Laos vs Thailand and Cambodia
While not as cheap-cheap as good ol’ Thailand or Cambodia, travelling Laos and exploring all its hidden gems is still possible for those with a low budget. For travellers who like to get off the beaten track; are okay with occasionally walking; enjoy munching tasty, local street food; are fine with fan-cooled rooms and shared bathrooms; and are prepared to take overnight buses rather than fly; exploring the country of Laos without breaking the bank will be completely doable.
Independent vs packaged tour in Laos: what to choose
Pros of independent travel
The perks of independent travel are naturally a heightened sense of freedom, flexibility, autonomy and independence as well as the lower costs of no tour packaged commissions being added on. You are obviously able to leave any attractions as quickly or as leisurely as you wish, can attempt bargaining your way around transport costs, and can eat as cheaply or as lavishly as you want.
Cons of independent travel
The cons of independent travel in terms of your wallet may be that you have less bargaining power than you might otherwise have had in a group. Transport costs will have to be yours alone rather than divided by the members in a bigger group and will almost always end up costing you more.
Pros of packaged travel
Packaged tours also save you a lot of time in organising a trip and allow you to meet other (hopefully) likeminded travellers. You holiday is also relatively stress-free in commuting from attraction to attraction and generally you are able to squeeze in significantly more sights and activities than you would have been able to arrange alone.
Cons of packaged travel
Well, you are not flexible at all!
Combining independent and packaged travel!
Due to the majority of the attractions in Laos charging a very affordable entrance fee of between LAK 30,000 to LAK 80,000, sightseeing is well within most budget backpacker’s budgets. For this reason, it might make more sense to meet fellow travellers at your hostel or guesthouse and then attempt arranging group transport to a particular hotspot the following day to save on travelling costs. This still allows you to decide how long to spend there, what to do next, and where to eat or not eat. For other budget-savvy travellers, knowing exactly how much things will cost and paying a tour company a specific amount upfront for a full, all-included package can be stress-relieving and preferable. It really comes down to each individual traveller’s needs and preferences.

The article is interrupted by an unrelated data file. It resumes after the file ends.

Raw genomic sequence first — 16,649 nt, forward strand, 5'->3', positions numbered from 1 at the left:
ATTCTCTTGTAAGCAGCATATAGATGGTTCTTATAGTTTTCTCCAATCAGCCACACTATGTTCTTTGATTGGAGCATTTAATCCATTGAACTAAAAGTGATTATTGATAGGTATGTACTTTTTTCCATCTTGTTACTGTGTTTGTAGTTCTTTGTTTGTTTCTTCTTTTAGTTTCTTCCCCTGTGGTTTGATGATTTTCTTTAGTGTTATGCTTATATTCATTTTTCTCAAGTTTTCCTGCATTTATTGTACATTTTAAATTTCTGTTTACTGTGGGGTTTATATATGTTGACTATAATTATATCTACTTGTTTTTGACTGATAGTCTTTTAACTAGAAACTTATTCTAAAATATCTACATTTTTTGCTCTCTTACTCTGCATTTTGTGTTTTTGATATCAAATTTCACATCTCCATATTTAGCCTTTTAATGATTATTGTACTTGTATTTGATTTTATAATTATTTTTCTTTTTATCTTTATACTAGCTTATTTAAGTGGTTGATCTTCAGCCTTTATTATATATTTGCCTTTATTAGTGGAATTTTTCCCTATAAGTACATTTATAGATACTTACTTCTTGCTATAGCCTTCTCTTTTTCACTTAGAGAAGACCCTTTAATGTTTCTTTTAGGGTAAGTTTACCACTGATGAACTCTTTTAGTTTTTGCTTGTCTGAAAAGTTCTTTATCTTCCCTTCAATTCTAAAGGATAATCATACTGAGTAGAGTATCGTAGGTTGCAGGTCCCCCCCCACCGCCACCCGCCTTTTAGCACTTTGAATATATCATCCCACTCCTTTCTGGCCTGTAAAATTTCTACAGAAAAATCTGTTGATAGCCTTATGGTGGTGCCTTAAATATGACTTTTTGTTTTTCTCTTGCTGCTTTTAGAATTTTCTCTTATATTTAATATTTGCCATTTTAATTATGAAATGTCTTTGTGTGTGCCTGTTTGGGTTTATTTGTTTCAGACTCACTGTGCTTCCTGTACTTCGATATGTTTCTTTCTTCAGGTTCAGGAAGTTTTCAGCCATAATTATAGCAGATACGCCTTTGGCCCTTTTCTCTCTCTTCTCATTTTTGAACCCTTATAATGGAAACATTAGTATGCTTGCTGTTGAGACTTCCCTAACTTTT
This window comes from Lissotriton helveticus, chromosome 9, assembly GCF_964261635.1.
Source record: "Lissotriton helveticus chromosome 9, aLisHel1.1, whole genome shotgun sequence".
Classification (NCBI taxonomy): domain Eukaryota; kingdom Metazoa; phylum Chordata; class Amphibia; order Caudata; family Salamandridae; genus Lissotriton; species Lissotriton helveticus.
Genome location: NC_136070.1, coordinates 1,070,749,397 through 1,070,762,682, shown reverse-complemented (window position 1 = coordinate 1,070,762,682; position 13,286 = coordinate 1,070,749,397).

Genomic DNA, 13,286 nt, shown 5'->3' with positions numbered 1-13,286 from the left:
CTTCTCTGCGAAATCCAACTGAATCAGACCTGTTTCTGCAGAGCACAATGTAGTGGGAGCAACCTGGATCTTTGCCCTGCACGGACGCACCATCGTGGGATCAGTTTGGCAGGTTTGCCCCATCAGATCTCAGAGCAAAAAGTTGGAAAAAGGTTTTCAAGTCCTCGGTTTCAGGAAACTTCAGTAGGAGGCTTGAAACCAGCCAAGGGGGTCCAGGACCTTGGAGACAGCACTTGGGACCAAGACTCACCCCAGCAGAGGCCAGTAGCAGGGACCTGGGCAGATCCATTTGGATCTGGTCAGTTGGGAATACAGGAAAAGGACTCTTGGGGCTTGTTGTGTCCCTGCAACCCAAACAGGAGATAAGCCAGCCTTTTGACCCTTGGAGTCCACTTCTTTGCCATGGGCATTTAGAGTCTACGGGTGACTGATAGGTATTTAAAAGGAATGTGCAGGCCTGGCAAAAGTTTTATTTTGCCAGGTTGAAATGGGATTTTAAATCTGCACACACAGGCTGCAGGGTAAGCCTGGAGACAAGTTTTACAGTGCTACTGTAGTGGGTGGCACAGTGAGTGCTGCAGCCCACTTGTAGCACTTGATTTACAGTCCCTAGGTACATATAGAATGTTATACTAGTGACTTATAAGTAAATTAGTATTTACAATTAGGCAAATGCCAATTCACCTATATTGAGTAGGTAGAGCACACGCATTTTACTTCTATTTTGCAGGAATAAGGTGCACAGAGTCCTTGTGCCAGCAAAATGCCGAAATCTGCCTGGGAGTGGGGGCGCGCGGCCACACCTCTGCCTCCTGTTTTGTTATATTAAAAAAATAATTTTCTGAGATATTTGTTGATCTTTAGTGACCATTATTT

Top budget itineraries
Vientiane is made up of two main areas: downtown Vientiane and outside city centre. Downtown Vientiane is essentially the city centre where everything is located in very close proximity to the Mekong River, shops and night market. Outside the city centre includes anything that is further than three kilometres from the heart of the city. You’d think that the outskirts of Vientiane would offer the cheapest accommodation options, but we found the opposite to be the case. Perhaps as a result of the competitive market of the many guesthouses, homestays and hotels smack bang in the centre, the accommodations here were quite a bit cheaper. Plus, you’ll save on transport costs as you’ll be able to walk everywhere.
Cheap food in Vientiane is fortunately here in dizzying abundance and inexpensive baguettes, French pastries, inexpensive bakeries, local eateries and food from the night market will sort out any and all growling stomachs.
For those with no more Kip to spend on sights and attractions, Vientiane boasts a few completely free things to do. COPE Visitor Centre is a rehab that assists Laos bomb victims from American bombs that still accidently detonate in the country after being dropped in WW2. Donations are welcome, but entrance is free. The centre offers visitors free bicycles to explore the city too. Other sites that are LAK 5,000 or under in Vientiane include, Buddha park, Wat Sisaket, Patuxai Monument, Great Sacred Stupa and Ho Phra Keo.
Luang Prabang has a somewhat upmarket reputation but for those with decidedly less Kip to spend, there are still places to catch some z’s if you know where to look. Stay away from the historic quarter situated in the peninsula as this is home to a smorgasbord of expensive, luxury boutique hotels. Rather look down the back streets for cheaper rooms and avoid properties that have a riverside location as this tends to jack up the nightly rate a fair bit. A dorm room at Spicy Laos hostel is an excellent choice for solo-travellers.
Cheap eats in Luang Prabang can easily be found at the outdoor buffet at the local night market for cheap sweet pastries, sandwiches and many local specialities. Be sure to try Luang Prabang salad with the classic creamy dressing which is an East-West dish from Laos’s French colonial days.
Aside from the standard Kuang Si Waterfall, Mount Phousi and Wat Xiang Thong, all of which only cost LAK 20,000, there are also free things to do in Luang Prabang. These include the beautifully spiritual Alms Giving Ceremony that occurs at sunrise each morning where the monks walk in procession through the streets to collect donations; wandering through the UNESCO World Heritage, Old Quarter; and people watching at the Morning Market and Night Market.
Fortunately for travellers in Vang Vieng, accommodation prices are fiercely competitive with private rooms often being priced at the same rate as beds in a shared dorm.